For the regression analysis, the differences in some socio-demographic indicators were maintained in the multi-variable models. As reported in Table 3, junior high school was associated with lower probability of H1N1 compared to primary school or less and also, having an economic activity related to increased contact with unknown individuals (salespersons or independent professionals) was associated with an increased probability of H1N1 (OR 4.52 95% CI 1.56–13.14) (Table 3).

To analyze the occurrence of clinical features in deaths, controlling for socio-demographic characteristics of individuals, as described in the methods section, a matched analysis was implemented. After matching, cough was more prevalent among those with H1N1 influenza, while dyspnea, headache, and chest pain were less prevalent among H1N1 compared wit non H1N1. Also, it was found that days from clinical care to death were in average more for those with H1N1. In all other clinical features analyzed, including time elapsed between diagnosis and treatment, and between diagnosis and death, there were no significant differences (Table 4).

4. Discussion

The results presented here describe some differences among deceased individuals with influenza H1N1 compared to those with seasonal influenza A (non H1N1). Cases of H1N1 were younger and in average less educated, confirming observations made during the peak of the pandemic [15]. A contextual factor that could be related to higher exposure is the primary economic activity: cases of H1N1 were individuals that reported in a larger proportion working as salespersons or activities with a higher interaction with unknown individuals, that could result in a larger variety of exposure.

In a previous study that analyzed the first 120 mortality cases of the new H1N1 virus [16], it was found that a proportion of 51% were women and 49% were males. 45.1% of cases occurred in patients aged between 20 and 39. The mortality rate was 2.2% and ranged from 0.3% in the 10 to 19 years and 6.3% for 50 to 59 years old group, which coincides with our initial findings. Up to this point the question of which were the main differences between the new influenza H1N1 virus infection and the infection by seasonal A virus was still unanswered.

Most published case series have shown similarities between infection by both H1N1 and seasonal influenza A, main symptoms being fever, cough, headache, myalgia, and rhinorrhea [810, 1214, 17, 18]. In terms of clinical characteristics that differentiate between the two groups, it was found that cough was more prevalent among those with H1N1 influenza, while dyspnea, headache, and chest pain were less prevalent among H1N1 compared to seasonal A influenza virus. This particular finding is worth noting since these are symptoms which may encourage patients to seek medical care and help physicians diagnose and determine severity of the case as it has been described as signs of progression to more severe disease or complications [19]. While coughing was more prevalent, which is unspecific for most uncomplicated upper airway infections, symptoms that would alert of a complicated case were not as prevalent, this could be the reason behind the perceived lack of opportune treatment reported by many during the start of the pandemic in June–August 2009 [14].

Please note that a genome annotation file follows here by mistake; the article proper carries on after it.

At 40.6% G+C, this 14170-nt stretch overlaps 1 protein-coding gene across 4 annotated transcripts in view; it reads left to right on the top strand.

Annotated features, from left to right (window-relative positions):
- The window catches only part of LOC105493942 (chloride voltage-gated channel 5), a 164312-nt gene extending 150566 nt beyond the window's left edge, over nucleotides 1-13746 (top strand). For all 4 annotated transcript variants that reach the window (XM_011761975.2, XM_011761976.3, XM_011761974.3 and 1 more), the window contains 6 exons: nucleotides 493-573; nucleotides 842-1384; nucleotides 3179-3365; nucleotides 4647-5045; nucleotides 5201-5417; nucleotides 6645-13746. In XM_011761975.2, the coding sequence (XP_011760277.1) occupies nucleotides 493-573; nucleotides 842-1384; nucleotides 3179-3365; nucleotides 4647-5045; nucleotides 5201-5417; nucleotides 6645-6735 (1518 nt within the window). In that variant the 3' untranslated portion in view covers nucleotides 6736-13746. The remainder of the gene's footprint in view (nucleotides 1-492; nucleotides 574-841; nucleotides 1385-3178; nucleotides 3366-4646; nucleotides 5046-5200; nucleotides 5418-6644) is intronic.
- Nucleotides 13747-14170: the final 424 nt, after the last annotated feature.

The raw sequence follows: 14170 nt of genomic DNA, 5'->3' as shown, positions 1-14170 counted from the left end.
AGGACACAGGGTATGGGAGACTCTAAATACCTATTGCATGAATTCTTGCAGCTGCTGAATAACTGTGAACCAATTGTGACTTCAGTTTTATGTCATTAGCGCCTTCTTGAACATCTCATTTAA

Also, it was found that days from clinical care to death were in average more for those with infection by H1N1 virus, signaling a relative delay in the evolution of the clinical profile after receiving medical care, which may be related to the H1N1 susceptibility and therefore response to antiviral therapy, although in severe cases only a partial one. It also correlates to longer evolution times and presence of virus for longer periods reported by others [19].

The present study shows the main differences in the mortality cases between the new influenza H1N1 and seasonal influenza A virus in terms of clinical profile and socio-demographic characteristics on mortality cases; these differences may prove useful to orient clinicians and authorities in decision making processes.

At the present time, morbidity and mortality rates from the H1N1 virus have dropped; however, the need to investigate the characteristics of this novel influenza virus along with the epidemiological pattern of the pandemic is still patent. This will increase our understanding of its nature and may help determine future plans to be prepared in case of similar events. As pointed out by the WHO, most studies drawing comparisons between influenza A H1N1 and seasonal influenza A mortality are based on estimates and related to differences in mortality rates [20], comparisons that may prove to be inaccurate and sometimes misleading. The present study does not pretend to conclude on these, but to draw attention to the main sociodemographic and clinical differences of both influenza A infections.